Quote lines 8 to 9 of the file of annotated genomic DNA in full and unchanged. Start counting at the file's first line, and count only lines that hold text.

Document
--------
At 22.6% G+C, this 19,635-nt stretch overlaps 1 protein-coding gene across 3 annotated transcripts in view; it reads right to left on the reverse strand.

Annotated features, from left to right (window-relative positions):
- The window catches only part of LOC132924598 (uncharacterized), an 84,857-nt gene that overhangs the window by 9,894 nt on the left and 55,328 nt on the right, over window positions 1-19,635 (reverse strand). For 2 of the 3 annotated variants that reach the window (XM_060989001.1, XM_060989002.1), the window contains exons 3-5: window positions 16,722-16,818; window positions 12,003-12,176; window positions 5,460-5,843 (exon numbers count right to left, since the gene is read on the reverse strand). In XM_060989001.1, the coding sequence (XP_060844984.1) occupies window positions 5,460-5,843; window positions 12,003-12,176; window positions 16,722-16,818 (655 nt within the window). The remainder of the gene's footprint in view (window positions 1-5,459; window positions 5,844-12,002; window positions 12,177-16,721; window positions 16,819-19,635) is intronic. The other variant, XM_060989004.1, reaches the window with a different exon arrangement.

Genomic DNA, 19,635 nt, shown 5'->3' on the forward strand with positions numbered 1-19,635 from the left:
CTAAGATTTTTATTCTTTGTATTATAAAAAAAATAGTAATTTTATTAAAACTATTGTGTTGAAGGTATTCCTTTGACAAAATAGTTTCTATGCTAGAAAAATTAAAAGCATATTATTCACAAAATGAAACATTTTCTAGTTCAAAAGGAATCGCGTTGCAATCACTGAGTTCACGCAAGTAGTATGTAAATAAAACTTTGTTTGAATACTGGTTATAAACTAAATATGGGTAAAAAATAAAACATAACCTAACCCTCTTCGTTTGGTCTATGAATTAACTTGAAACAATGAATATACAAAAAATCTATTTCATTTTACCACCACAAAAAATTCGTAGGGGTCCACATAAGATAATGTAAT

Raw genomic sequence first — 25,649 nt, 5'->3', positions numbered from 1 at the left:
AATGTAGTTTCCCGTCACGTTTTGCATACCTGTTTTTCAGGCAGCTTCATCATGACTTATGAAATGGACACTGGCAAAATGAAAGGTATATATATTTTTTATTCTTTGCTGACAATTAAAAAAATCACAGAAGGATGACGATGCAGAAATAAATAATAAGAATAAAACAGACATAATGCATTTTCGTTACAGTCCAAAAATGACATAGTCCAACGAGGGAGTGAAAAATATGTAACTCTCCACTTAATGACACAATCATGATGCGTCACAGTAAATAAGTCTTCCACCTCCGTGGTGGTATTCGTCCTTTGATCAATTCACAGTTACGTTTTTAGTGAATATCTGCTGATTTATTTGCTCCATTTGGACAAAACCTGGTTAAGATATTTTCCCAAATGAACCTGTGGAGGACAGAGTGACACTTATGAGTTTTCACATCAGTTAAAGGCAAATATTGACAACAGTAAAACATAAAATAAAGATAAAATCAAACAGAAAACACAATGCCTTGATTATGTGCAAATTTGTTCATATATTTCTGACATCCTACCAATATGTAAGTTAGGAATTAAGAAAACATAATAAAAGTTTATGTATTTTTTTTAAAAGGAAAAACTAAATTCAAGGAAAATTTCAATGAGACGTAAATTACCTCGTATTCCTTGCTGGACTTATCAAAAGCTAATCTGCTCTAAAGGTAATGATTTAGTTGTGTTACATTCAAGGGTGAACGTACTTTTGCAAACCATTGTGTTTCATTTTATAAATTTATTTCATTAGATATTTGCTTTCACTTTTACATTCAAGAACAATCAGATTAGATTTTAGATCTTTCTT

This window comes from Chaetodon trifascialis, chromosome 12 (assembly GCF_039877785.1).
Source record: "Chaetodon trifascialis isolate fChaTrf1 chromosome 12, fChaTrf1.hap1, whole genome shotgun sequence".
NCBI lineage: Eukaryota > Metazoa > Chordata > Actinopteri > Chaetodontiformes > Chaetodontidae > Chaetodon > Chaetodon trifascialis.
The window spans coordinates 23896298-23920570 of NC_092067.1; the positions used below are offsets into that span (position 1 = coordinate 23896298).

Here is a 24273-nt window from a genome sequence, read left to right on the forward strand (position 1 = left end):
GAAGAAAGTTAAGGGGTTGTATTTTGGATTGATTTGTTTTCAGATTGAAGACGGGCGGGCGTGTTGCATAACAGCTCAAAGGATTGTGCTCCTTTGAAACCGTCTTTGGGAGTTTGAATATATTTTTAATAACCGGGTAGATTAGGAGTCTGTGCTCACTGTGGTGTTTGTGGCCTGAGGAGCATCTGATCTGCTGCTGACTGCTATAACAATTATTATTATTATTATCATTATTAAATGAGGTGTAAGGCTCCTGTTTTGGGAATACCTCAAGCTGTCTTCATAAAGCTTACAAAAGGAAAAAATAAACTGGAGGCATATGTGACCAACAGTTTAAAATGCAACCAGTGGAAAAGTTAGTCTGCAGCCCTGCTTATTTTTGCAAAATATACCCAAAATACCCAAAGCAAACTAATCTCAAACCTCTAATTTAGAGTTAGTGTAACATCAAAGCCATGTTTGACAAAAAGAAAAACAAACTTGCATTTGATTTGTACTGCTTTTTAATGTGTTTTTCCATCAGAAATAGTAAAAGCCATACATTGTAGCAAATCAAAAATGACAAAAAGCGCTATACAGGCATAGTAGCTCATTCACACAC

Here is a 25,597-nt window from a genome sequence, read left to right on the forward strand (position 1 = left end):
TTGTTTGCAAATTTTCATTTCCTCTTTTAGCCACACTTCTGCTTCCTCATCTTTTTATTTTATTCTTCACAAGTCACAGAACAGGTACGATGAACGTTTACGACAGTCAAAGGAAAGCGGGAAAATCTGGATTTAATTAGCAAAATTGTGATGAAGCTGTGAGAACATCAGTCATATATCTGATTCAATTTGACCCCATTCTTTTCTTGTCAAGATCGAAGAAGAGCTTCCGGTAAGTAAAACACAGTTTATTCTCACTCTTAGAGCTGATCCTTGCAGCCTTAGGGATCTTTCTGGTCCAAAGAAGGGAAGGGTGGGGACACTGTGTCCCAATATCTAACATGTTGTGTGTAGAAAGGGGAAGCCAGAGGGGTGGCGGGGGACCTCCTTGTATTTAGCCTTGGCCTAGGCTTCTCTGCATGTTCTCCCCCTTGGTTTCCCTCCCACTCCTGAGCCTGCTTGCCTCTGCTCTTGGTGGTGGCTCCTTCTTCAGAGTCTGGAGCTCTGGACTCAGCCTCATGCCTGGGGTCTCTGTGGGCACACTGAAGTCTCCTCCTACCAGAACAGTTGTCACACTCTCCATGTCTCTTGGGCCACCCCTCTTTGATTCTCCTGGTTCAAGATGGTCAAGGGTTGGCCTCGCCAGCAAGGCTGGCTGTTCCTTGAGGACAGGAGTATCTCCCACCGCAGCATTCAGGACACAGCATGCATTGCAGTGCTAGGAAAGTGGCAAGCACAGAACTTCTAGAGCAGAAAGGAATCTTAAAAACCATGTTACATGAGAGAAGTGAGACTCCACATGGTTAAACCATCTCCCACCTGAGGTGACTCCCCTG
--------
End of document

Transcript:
This window comes from Chaetodon trifascialis, chromosome 12 (assembly GCF_039877785.1).
Source record: "Chaetodon trifascialis isolate fChaTrf1 chromosome 12, fChaTrf1.hap1, whole genome shotgun sequence".